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Carlos Marquerie

Carlos Marquerie is a noted Spanish playwright, stage director, painter, stage designer, and ozone generator illuminator. He began his career by studying under sculptor and puppet maker Francisco Peralta, whose work ethic he considers a great ozone air purifier influence on him. Despite maintaining a pretty low-key profile and staying out of the conventional theater circuits, Carlos Marquerie has managed to himself become an enormous influence on a generation of playwrights, performers, and choreographers from The Butcher Angelica Liddell. Marquerie was a member of the storied ozone generators group The Tartana, in the time of the Spanish transition. “In 1977, after the end of the Franco dictatorship, it was fascinating to work on the street and meet people face to face. We made a puppet not festive, poetic, very carefully. But over time street theater went microdermabrasion machine commercial. Municipalities, including those governed by the left, they wanted to appropriate that spontaneous movement, through a popular celebrations in which the artistic sense lost. This theater became festival and parade.” Over the years, the evolution of Carlos Marquerie’s work is quite clear; it has become some sort of an autobiographical research. For Marquerie, expression through writing came much later, he felt a drive to comprehend the events happening around him and to him, and to make public the private—some of them, at least. Mixing in personal texts, parts of his own experiences, into his writing—at one point, he wrote three pieces that appeared as monologues in one of his plays—as a way to process his own feelings. Marqurie continues to explore and broaden his creative range but not forgetting to share and give back in the process. Being that he is a key figure in the Spanish art and culture scene and a strong example of a contemporary way of looking tradition. He continues to take part in the community by being active in the events at the Matadero Madrid particularly workshops such as Why The Body: The Workshop on Earthquake Monica Valencia 2010 and Participación En El Laboratorio Escenas Discursivas De Walking Theory Y Artea.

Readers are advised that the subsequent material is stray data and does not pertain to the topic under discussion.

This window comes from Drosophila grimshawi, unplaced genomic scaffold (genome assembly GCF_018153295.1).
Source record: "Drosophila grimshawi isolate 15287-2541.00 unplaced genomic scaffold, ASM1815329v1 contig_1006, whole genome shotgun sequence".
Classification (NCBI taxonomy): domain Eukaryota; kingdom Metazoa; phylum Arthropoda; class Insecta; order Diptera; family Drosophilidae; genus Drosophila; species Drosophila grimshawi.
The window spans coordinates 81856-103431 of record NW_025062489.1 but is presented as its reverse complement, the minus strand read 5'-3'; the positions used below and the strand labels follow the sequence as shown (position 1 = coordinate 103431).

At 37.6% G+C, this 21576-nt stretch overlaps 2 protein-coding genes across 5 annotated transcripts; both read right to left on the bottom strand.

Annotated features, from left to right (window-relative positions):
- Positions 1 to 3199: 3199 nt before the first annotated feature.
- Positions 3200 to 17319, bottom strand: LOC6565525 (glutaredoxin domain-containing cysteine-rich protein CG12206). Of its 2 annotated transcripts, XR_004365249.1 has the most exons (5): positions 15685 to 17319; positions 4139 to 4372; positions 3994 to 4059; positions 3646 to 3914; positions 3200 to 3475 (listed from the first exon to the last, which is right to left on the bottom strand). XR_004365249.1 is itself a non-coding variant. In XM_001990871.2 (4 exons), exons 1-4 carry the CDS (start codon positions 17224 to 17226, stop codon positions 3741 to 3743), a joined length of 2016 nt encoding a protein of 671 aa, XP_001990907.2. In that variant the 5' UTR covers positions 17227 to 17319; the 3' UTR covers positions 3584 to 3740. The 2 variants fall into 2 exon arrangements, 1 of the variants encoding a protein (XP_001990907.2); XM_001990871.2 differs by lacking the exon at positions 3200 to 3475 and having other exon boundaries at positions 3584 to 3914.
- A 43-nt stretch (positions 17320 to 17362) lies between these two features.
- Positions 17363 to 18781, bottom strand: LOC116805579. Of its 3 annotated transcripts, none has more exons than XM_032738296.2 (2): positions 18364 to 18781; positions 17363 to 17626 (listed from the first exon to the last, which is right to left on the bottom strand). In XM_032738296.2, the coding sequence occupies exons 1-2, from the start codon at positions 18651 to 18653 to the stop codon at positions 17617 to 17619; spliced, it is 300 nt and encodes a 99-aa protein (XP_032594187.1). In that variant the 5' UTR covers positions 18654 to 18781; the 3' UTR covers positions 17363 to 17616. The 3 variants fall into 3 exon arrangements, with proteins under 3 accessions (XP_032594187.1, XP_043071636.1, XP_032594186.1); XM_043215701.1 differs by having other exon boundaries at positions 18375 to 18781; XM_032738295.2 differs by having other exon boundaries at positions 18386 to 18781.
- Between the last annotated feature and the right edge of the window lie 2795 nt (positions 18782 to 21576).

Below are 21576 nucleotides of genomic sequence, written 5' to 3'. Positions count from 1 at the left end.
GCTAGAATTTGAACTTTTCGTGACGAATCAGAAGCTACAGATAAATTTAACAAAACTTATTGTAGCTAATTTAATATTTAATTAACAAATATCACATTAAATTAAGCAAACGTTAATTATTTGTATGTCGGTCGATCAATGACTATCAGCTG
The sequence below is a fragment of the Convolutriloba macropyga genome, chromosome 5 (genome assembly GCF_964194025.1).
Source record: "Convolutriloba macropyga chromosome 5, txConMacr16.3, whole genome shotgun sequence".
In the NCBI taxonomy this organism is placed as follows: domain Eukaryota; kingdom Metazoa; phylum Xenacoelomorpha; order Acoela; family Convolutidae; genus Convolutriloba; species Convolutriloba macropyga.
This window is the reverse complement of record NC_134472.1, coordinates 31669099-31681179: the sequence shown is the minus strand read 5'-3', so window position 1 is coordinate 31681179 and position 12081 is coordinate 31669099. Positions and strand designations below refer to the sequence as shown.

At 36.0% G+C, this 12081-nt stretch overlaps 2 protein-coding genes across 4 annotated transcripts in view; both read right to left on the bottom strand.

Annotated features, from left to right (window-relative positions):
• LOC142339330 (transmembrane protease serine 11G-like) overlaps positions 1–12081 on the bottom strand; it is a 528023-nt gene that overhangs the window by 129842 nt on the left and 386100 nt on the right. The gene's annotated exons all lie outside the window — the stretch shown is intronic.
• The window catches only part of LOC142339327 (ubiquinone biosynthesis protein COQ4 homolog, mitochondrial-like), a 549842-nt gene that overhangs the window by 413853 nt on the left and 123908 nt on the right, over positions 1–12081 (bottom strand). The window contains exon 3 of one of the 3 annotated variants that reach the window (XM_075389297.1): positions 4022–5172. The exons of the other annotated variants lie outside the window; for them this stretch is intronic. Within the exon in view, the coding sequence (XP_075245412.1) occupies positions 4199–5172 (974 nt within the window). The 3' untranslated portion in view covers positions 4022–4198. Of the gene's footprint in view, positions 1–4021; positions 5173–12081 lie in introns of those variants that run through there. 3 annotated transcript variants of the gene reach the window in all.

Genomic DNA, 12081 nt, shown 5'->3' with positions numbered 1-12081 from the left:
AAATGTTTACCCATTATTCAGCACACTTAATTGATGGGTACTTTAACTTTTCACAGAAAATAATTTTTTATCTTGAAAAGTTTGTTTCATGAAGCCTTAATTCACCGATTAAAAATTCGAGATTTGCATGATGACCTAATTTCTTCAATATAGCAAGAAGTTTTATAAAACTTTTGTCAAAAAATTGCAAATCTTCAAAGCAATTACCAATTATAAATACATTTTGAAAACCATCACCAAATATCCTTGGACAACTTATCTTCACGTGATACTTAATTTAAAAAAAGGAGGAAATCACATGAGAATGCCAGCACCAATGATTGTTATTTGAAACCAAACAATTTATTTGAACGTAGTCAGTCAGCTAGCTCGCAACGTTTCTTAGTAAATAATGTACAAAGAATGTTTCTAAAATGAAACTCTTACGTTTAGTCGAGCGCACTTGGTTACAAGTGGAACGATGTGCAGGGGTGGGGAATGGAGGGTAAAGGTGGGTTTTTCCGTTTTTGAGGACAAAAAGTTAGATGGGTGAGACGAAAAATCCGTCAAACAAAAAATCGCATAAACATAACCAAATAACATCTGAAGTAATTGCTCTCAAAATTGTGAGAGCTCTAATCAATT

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Matadero Madrid

Matadero Madrid, the project promoted by the City Council of Madrid’s Department of the Arts is managed by the Directorate General for Cultural Projects track slider through Matadero Madrid’s coordination team in cooperation with other private and public organizations. The name is taken from the space; Matadero Madrid is based in an old slaughterhouse in Madrid’s Arganzuela district. It has been converted into an arts center and is an active, ever-changing space at the service of the creative processes, participatory artistic training and discourse between the video camera dolly tracks arts. Its purpose is to further consideration on the contemporary sociocultural environment and support processes to create the culture of today and tomorrow. It is a unique laboratory for experimentation and furthering new cross-disciplinary glide gear formulae. The namesake and the home of the Matadero Madrid was built on the 21st of June 1911. The construction of the slaughterhouse or the “matadero” in Spanish and livestock market, marked one of the most singular industrial hand held camera stabilizer establishments in 20th century Madrileño architecture. The structure was designed around a complex of pavilions typified by functionality, constructive sensibility, and simplicity of concept. It however, also features a certain historic element, certain Neo-Mudéjar characteristics, such as tiles with abstract designs. Until 1996, the complex was used as a slaughterhouse. The Madrid City Council decide to convert the steadicam stabilizer space into what it is today at the turn of the new century. In accord with its experimental purpose, the renovation work has been established through a newly added, adaptable, and reversible architecture that employs industrial materials that blends easily with the site’s character. In doing so, Matadero itself has become a chance to experiment with the city of Madrid’s changing architecture. Matadero Madrid has accepted the task of integrating restoration work with cultural activity and public access in a pledge to getting the public involved in its development. This commitment has been kept up and extended, while always holding fast to the main lines of the project, including artistic production and experimentation, dissemination and exhibition, and training and research. Matadero Madrid embarks on this work with the highest respect for the inherited industrial legacy and with its attention focused on the surrounding neighborhoods and the city of Madrid without losing sight of the international scene. The incentive of contemporary artistic creation is an essential part of Matadero Madrid’s mission, and this continuously comes with a multi-disciplinary, hybridized, and revolutionary perspective which leaves room for all modes of artistic expression: the visual arts, reading and literature, the performing arts, film, music, design, architecture, urban planning, and landscaping. From this perspective, the participation of the city’s main agents and institutions that work in diverse fields of cultural creation has been, and goes on to be, fundamental. This commitment has helped us to produce a model of institutional, public, and private cooperation that makes possible society’s involvement in the project and assures the project’s plurality, autonomy, and feasibility.